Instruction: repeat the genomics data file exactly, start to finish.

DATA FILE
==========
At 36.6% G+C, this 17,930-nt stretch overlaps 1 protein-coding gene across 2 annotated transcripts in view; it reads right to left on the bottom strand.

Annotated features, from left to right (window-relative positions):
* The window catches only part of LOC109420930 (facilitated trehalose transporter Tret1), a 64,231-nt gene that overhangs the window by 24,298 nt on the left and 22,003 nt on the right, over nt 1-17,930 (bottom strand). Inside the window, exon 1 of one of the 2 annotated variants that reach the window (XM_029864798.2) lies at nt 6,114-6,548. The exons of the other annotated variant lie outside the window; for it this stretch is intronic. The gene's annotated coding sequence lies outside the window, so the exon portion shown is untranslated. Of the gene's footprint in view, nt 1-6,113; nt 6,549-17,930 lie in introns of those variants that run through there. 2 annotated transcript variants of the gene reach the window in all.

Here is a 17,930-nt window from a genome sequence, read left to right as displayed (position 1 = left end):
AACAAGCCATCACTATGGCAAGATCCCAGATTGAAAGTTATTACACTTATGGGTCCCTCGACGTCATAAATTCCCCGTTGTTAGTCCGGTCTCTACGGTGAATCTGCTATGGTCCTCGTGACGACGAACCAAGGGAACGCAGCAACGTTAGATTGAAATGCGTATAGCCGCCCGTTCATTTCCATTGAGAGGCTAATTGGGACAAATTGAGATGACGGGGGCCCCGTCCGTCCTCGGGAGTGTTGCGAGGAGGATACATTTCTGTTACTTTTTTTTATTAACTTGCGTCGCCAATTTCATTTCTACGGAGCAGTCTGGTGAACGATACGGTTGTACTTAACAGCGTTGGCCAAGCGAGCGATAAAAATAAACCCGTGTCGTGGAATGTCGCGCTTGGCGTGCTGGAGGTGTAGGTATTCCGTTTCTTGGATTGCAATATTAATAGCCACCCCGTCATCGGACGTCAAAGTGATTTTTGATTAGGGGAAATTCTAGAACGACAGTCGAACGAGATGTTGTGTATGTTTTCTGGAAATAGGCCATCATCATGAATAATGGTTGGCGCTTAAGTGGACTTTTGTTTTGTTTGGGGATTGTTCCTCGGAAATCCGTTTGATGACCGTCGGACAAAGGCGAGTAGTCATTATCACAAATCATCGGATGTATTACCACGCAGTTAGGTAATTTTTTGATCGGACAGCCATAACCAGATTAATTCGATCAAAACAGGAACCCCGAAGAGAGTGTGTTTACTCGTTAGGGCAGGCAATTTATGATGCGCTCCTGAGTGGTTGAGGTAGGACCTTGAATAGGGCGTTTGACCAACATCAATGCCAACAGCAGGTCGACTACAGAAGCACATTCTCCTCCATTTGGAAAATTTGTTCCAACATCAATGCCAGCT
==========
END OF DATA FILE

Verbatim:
At 36.6% G+C, this 17,930-nt stretch overlaps 1 protein-coding gene across 2 annotated transcripts in view; it reads right to left on the bottom strand.

Annotated features, from left to right (window-relative positions):
* The window catches only part of LOC109420930 (facilitated trehalose transporter Tret1), a 64,231-nt gene that overhangs the window by 24,298 nt on the left and 22,003 nt on the right, over nt 1-17,930 (bottom strand). Inside the window, exon 1 of one of the 2 annotated variants that reach the window (XM_029864798.2) lies at nt 6,114-6,548. The exons of the other annotated variant lie outside the window; for it this stretch is intronic. The gene's annotated coding sequence lies outside the window, so the exon portion shown is untranslated. Of the gene's footprint in view, nt 1-6,113; nt 6,549-17,930 lie in introns of those variants that run through there. 2 annotated transcript variants of the gene reach the window in all.

Here is a 17,930-nt window from a genome sequence, read left to right as displayed (position 1 = left end):
AACAAGCCATCACTATGGCAAGATCCCAGATTGAAAGTTATTACACTTATGGGTCCCTCGACGTCATAAATTCCCCGTTGTTAGTCCGGTCTCTACGGTGAATCTGCTATGGTCCTCGTGACGACGAACCAAGGGAACGCAGCAACGTTAGATTGAAATGCGTATAGCCGCCCGTTCATTTCCATTGAGAGGCTAATTGGGACAAATTGAGATGACGGGGGCCCCGTCCGTCCTCGGGAGTGTTGCGAGGAGGATACATTTCTGTTACTTTTTTTTATTAACTTGCGTCGCCAATTTCATTTCTACGGAGCAGTCTGGTGAACGATACGGTTGTACTTAACAGCGTTGGCCAAGCGAGCGATAAAAATAAACCCGTGTCGTGGAATGTCGCGCTTGGCGTGCTGGAGGTGTAGGTATTCCGTTTCTTGGATTGCAATATTAATAGCCACCCCGTCATCGGACGTCAAAGTGATTTTTGATTAGGGGAAATTCTAGAACGACAGTCGAACGAGATGTTGTGTATGTTTTCTGGAAATAGGCCATCATCATGAATAATGGTTGGCGCTTAAGTGGACTTTTGTTTTGTTTGGGGATTGTTCCTCGGAAATCCGTTTGATGACCGTCGGACAAAGGCGAGTAGTCATTATCACAAATCATCGGATGTATTACCACGCAGTTAGGTAATTTTTTGATCGGACAGCCATAACCAGATTAATTCGATCAAAACAGGAACCCCGAAGAGAGTGTGTTTACTCGTTAGGGCAGGCAATTTATGATGCGCTCCTGAGTGGTTGAGGTAGGACCTTGAATAGGGCGTTTGACCAACATCAATGCCAACAGCAGGTCGACTACAGAAGCACATTCTCCTCCATTTGGAAAATTTGTTCCAACATCAATGCCAGCT